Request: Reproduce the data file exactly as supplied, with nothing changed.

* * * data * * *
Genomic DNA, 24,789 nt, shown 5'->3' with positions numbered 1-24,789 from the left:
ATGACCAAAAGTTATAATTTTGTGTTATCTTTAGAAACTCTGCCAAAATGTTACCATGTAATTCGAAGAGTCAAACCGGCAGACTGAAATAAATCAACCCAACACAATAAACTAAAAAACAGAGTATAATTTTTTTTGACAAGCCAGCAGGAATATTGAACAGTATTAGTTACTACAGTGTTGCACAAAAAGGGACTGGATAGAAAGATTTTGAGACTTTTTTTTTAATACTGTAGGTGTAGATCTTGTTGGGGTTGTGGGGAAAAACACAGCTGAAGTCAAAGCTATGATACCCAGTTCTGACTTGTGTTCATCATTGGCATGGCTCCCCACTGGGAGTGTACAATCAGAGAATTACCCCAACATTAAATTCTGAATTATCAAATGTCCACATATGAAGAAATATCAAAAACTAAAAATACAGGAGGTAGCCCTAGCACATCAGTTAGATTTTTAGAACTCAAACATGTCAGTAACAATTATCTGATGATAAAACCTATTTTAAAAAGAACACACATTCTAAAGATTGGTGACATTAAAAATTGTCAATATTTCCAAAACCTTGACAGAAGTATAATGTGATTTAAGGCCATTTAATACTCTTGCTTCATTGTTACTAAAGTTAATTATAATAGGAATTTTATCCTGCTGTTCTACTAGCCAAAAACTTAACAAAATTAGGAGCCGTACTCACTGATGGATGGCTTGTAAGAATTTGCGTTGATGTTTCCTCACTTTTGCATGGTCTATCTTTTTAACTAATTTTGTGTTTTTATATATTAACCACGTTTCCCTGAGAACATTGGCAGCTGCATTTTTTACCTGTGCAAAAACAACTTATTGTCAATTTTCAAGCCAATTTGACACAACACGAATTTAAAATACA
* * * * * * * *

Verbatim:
Genomic DNA, 24,789 nt, shown 5'->3' with positions numbered 1-24,789 from the left:
ATGACCAAAAGTTATAATTTTGTGTTATCTTTAGAAACTCTGCCAAAATGTTACCATGTAATTCGAAGAGTCAAACCGGCAGACTGAAATAAATCAACCCAACACAATAAACTAAAAAACAGAGTATAATTTTTTTTGACAAGCCAGCAGGAATATTGAACAGTATTAGTTACTACAGTGTTGCACAAAAAGGGACTGGATAGAAAGATTTTGAGACTTTTTTTTTAATACTGTAGGTGTAGATCTTGTTGGGGTTGTGGGGAAAAACACAGCTGAAGTCAAAGCTATGATACCCAGTTCTGACTTGTGTTCATCATTGGCATGGCTCCCCACTGGGAGTGTACAATCAGAGAATTACCCCAACATTAAATTCTGAATTATCAAATGTCCACATATGAAGAAATATCAAAAACTAAAAATACAGGAGGTAGCCCTAGCACATCAGTTAGATTTTTAGAACTCAAACATGTCAGTAACAATTATCTGATGATAAAACCTATTTTAAAAAGAACACACATTCTAAAGATTGGTGACATTAAAAATTGTCAATATTTCCAAAACCTTGACAGAAGTATAATGTGATTTAAGGCCATTTAATACTCTTGCTTCATTGTTACTAAAGTTAATTATAATAGGAATTTTATCCTGCTGTTCTACTAGCCAAAAACTTAACAAAATTAGGAGCCGTACTCACTGATGGATGGCTTGTAAGAATTTGCGTTGATGTTTCCTCACTTTTGCATGGTCTATCTTTTTAACTAATTTTGTGTTTTTATATATTAACCACGTTTCCCTGAGAACATTGGCAGCTGCATTTTTTACCTGTGCAAAAACAACTTATTGTCAATTTTCAAGCCAATTTGACACAACACGAATTTAAAATACA